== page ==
By Benjamin Wood
A wrongful death suit filed against the Ontario Police Department, one of its officers and the City of Ontario came to its penultimate conclusion this week with a jury’s finding that a police officer acted negligently when he shot and killed a 59-year-old man in May 2014.
With the jury’s finding of liability on the part of the officer, the police department and the City of Ontario, the only remaining issue to be determined is the amount of damages sustained by the dead man’s family.
At issue in the case was whether Ontario Police Officer Nick Diaz used excessive force in the May 10, 2014 shooting death of José Herrera, 59. The plaintiffs in the case, Gladis Herrera and her two sons, Marlon and Ivan Herrera, sued Diaz, the Ontario Police Department, and the City of Ontario, alleging negligence and excessive force. They are represented by Woodland Hills-based attorney Dale Galipo. The city was defended by Daniel Roberts and Dennis Cota of the Cota Law Firm, located in Ontario.
Counsel for the city maintained that that the use of deadly force was not excessive and was in line with California Police Officers Standards and Training guidelines. The city has asserted that Mr. Herrera’s own negligence was the ultimate cause of death.
The lawsuit pertains to incidents arising out of occurrences late in the evening of May 10, 2014, on Placer Street in Ontario in the aftermath of a family Mother’s Day celebration, attended by the Herrera nuclear family and some other extended family members. That day, José Herrera, an immigrant from El Salvador with an existing heart condition, experienced a medical episode, and lost consciousness. Alcohol consumption appears to have been a factor in the devolution of events. When Herrera emerged from unconsciousness, he was agitated, which alarmed his family, who were accustomed to his having a far more upbeat demeanor, according to court testimony. Aware of his father’s medical condition, one of the sons, Ivan, called 911 to request emergency medical services.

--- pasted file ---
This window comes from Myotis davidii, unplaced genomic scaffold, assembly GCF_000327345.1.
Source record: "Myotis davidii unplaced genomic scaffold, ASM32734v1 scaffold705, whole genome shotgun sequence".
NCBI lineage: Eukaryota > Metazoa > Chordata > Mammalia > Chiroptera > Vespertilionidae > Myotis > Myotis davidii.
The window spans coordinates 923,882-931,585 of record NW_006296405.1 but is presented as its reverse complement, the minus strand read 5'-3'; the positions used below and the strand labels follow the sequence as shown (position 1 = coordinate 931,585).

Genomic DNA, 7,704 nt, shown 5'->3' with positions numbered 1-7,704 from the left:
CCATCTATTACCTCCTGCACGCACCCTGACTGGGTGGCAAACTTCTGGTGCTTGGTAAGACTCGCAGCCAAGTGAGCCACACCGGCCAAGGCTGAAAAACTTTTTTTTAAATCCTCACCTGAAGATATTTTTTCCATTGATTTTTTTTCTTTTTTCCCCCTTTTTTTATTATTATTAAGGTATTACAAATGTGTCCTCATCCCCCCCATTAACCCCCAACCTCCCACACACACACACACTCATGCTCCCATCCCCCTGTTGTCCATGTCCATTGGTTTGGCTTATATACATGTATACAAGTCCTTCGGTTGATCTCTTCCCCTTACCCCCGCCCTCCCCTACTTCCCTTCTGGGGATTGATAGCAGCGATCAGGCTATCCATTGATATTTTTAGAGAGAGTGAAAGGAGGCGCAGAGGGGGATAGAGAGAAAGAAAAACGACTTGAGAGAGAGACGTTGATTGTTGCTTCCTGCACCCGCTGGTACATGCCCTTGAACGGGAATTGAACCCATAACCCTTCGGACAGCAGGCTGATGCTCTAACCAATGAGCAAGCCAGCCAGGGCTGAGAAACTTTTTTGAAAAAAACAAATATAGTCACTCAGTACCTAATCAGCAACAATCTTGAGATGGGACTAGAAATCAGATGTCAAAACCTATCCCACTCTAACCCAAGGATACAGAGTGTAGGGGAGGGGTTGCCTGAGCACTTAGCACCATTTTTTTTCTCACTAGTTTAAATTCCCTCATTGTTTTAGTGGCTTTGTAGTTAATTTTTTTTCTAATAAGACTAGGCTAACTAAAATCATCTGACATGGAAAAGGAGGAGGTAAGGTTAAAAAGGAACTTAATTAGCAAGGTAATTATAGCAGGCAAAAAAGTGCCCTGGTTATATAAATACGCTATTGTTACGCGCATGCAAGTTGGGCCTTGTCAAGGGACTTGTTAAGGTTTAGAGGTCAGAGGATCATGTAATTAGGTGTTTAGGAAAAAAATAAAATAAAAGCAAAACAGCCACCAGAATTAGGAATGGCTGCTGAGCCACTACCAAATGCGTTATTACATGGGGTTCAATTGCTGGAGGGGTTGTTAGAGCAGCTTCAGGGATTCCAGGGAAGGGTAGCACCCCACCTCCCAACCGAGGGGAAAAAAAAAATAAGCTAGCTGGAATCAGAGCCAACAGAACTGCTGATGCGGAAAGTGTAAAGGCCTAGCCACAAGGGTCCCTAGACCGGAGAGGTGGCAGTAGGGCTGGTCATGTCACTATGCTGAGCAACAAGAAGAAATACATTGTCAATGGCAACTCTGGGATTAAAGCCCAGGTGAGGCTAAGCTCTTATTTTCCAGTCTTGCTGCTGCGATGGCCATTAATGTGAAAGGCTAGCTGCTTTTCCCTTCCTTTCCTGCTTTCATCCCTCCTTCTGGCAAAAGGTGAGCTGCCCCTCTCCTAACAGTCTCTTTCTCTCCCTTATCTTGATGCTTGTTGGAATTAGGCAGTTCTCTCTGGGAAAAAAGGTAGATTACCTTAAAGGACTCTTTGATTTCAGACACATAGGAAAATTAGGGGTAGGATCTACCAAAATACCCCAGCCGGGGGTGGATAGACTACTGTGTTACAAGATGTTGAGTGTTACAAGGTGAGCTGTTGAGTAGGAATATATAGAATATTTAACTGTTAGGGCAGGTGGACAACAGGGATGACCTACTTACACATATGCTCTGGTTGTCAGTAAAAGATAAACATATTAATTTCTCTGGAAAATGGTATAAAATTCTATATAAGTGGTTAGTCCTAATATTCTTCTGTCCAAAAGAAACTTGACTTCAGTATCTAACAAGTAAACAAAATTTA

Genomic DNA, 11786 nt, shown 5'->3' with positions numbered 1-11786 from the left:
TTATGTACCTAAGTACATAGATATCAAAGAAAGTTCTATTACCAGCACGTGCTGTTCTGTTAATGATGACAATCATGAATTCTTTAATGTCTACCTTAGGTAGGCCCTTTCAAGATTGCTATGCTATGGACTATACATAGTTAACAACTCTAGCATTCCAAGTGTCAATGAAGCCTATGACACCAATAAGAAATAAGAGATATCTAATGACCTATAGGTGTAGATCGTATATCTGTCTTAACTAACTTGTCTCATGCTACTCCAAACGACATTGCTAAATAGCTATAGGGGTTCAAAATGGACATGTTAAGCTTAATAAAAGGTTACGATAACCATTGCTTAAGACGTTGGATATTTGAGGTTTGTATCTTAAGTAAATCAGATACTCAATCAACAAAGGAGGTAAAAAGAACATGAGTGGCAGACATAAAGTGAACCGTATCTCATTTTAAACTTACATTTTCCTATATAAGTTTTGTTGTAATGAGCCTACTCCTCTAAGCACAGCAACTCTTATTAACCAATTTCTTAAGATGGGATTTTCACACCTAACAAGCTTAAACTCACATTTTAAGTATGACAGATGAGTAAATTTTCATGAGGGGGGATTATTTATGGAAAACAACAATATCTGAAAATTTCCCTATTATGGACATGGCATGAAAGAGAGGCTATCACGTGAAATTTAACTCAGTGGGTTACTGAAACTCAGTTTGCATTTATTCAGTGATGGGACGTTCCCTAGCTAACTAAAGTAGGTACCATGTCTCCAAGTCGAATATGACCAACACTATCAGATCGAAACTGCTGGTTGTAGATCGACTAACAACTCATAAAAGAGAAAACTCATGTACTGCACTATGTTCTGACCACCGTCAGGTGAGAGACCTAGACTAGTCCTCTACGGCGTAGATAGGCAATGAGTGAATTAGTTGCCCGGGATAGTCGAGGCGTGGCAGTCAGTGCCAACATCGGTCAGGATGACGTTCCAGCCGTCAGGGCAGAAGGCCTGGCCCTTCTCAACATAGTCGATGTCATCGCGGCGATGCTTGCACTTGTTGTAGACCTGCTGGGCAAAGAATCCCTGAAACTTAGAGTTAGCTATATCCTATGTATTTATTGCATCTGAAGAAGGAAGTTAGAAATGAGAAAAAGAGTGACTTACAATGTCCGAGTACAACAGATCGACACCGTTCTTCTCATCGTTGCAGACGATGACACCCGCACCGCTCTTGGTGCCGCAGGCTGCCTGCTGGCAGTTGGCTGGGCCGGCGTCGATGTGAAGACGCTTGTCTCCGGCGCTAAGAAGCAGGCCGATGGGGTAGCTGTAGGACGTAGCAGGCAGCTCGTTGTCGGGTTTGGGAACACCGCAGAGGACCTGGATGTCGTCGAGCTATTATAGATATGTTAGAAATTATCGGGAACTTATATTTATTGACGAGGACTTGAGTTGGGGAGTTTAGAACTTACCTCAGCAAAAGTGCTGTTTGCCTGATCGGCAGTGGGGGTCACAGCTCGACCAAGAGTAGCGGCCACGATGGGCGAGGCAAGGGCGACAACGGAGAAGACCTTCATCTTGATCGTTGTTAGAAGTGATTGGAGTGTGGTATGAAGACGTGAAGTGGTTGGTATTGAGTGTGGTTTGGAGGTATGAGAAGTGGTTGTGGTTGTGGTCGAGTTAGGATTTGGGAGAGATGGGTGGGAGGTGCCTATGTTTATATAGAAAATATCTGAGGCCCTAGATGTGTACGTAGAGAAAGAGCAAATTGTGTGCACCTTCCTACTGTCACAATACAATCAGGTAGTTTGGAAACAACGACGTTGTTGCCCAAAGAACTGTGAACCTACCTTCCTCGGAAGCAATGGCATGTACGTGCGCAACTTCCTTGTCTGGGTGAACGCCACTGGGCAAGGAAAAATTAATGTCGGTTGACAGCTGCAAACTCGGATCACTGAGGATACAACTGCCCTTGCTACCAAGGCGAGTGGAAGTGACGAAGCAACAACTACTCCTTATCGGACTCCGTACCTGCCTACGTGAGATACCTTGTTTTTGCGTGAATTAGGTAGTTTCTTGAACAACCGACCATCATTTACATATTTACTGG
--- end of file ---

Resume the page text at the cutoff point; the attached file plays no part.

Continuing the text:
There are some contradictions between the Herrera family’s version of events and that put forth by the city and its officers. Some of those differences are subtle but nonetheless significant and others are more pronounced. Among those discrepancies is the precise timeline of events, including the time at which authorities, including both police officers and firefighter/paramedics, first arrived on the scene. The family has said that Diaz was there first, and another officer, Patrick Birdsong, arrived second.
The San Bernardino County District Attorney’s Office, which reviewed the matter, contends the fire department personnel were there first, while the police maintain another officer, Ray Reyes, was present first. The order of arrival and the presence of officer Reyes was not disputed in court by the family in order to focus on more important issues.
According to Galipo, Officer Diaz, rather than an ambulance or paramedic team, was the first to respond.
Already upset, Herrera’s encounter with officer Diaz would intensify his state of agitation. José Herrera and his son Marlon were walking on the sidewalk of Placer Avenue toward Rosewood Court, where Officer Diaz encountered him. At some point in the encounter, José Herrera removed a pocket knife, which he customarily carried, from his pocket. In a matter of seconds, he was shot with both a taser and a pistol.